Lawyer-turned-author Gullette finding joy in sci-fi series

July 20, 2014

By Neil Pierson

New: July 20, 2:51 p.m.

Rob Gullette has the same pursuits as many of his fellow retirees: He enjoys playing golf, visiting with his grandchildren and spending the winter months in a warmer climate.
But Gullette, 67, who has lived in Sammamish since 1988, also keeps busy in nontraditional fashion. He’s the author of the “Apollo Evolutions” series, which debuted in 2012 with the publication of “Waking Apollo,” and continues with its sequel, “Lyra’s Silence,” later this year.

Rob Gullette

Rob Gullette


Gullette retired in 2007 after a 30-year career as a lawyer for the Boeing Company. His transition to fiction writing was somewhat serendipitous: After undergoing knee surgery and being forced to stay in bed for six weeks, he had the time to sit down with his laptop computer and get creative.
“I’ve always had a hankering to try and write, but I’ve never really attempted it in terms of fiction,” he said. “I always say, kind of tongue in cheek, that I wrote enough fiction as a lawyer that I thought I might want to try a little different angle on that as a retiree.”
Gullette initially looked to find an agent to help him with his first foray into the literary world. He didn’t find one, but, undaunted, sought a publishing company, and found one in Silver Leaf Books, a relatively young publishing company based in the Boston area.
“Waking Apollo” is the first of a planned four-book series. It’s set in the near future, Gullette explained, and revolves around a new-age space-exploration battle between the United States and China.
The book is available in paperback or electronic form through Amazon.com, and has received several good reviews.
“Great read, interesting characters, realistic story line, almost too realistic, more prophetic given the unstable geopolitical situation in the world today,” one review stated.
“Wonder-ful story, with great character development. This book definitely puts a different spin on the whole space travel (issue),” another review said.
The storyline for “Waking Apollo” came from Gullette’s long background with flight and technology issues at Boeing, as well as some of his personal beliefs.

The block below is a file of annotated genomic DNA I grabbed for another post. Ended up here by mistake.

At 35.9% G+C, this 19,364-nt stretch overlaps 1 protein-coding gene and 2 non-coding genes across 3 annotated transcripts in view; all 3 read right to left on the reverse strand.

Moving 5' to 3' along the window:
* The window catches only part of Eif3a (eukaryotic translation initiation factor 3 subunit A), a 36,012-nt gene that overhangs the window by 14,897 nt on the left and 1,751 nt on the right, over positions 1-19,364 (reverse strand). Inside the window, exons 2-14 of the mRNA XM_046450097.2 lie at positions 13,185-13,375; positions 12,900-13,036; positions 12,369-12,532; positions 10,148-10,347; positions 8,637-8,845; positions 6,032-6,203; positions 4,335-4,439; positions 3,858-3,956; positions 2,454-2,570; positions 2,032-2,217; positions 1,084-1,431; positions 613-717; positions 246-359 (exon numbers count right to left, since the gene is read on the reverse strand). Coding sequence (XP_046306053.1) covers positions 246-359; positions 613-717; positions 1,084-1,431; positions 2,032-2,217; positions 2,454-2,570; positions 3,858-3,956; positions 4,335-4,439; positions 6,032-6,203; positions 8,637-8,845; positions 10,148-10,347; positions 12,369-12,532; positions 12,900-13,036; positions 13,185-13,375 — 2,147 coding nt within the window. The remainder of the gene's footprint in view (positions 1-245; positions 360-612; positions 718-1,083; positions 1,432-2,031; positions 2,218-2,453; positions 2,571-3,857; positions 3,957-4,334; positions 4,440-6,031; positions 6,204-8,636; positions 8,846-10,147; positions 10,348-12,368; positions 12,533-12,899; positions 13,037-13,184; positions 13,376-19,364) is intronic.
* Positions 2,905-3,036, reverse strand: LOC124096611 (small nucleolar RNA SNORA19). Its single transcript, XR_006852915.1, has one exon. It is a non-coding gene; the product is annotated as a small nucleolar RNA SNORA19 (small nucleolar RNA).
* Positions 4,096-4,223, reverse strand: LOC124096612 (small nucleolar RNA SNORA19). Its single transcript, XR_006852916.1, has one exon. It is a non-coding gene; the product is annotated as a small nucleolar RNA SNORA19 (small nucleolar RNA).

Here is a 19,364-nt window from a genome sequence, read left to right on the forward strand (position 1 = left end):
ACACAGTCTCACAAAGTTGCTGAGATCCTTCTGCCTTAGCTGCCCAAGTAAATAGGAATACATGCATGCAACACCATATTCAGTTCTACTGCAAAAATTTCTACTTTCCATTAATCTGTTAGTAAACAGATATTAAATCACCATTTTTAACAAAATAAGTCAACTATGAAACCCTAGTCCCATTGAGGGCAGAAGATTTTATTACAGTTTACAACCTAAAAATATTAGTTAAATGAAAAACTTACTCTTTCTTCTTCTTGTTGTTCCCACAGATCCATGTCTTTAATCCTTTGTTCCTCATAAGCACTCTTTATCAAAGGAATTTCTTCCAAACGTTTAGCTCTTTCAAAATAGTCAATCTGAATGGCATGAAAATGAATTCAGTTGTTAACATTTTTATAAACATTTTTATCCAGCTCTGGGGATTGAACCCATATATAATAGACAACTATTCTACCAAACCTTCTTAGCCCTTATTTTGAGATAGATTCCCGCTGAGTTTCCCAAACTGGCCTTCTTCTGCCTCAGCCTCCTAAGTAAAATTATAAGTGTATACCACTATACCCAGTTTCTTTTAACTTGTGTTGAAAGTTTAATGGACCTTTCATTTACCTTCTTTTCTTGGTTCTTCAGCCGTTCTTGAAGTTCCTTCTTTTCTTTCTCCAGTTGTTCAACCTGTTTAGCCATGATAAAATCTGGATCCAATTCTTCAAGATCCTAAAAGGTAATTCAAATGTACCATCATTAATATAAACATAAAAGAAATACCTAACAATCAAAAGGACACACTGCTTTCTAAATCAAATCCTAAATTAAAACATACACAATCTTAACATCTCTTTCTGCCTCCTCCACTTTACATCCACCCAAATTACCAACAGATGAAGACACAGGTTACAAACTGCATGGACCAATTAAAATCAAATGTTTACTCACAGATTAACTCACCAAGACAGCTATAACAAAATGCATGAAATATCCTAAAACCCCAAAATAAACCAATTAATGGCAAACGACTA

“It irked me, frankly, when we basically mothballed the space shuttles, put them in museums,” he said.
A poignant scene occurs near the start of the novel. The protagonist, Chris Cooper, is riding a train in Washington, D.C. The seats of the train are torn and patched with duct tape. He looks out the window and views dead grass and trees at the National Mall.
“That’s sort of the condition of the country at that point,” Gullette said, noting that China has become a resurgent power leading the race back to the moon.
“Lyra’s Silence,” the second book in the “Apollo Evolutions” series, is due out late this year. It follows a woman, Wendy Nagumo, who is dealing with terminal cancer and the repercussions of her former career as an astronaut.
“She was on Mars. She picks up and brings home this crystal that she thought was just a bauble – turns out it’s a very significant alien artifact that kind of drives everything from there on,” Gullette said.
He’s in the process of writing the fourth book in the series, and the third book, titled “The Torch Bearers,” is in the editing process. In June, Silver Leaf Books also published an e-book version of “The Missiles at Havadarya,” a prequel to the series.
Gullette and his wife, Linda, have been married for 30 years, and have four children and five grandchildren. When Gullette isn’t writing – often late into the night – he’s usually playing golf. From November to May, he and Linda spend time as “snow birds” at their second home in Palm Desert, Calif.
He said he enjoys the fundamental process of writing, but has tried to leave the other tasks, such as editing and publicity, to others. Books may be an entirely electronic industry one day, Gullette said, but he often hears feedback from his readers that they prefer paper books.
That’s something he addressed in “Lyra’s Silence,” where he coined the term “flimsy” for a thin film that displays programmable text.
“It would have the look and feel of an old book or a traditional newspaper,” he said. “You could kind of accommodate both worlds that way.”

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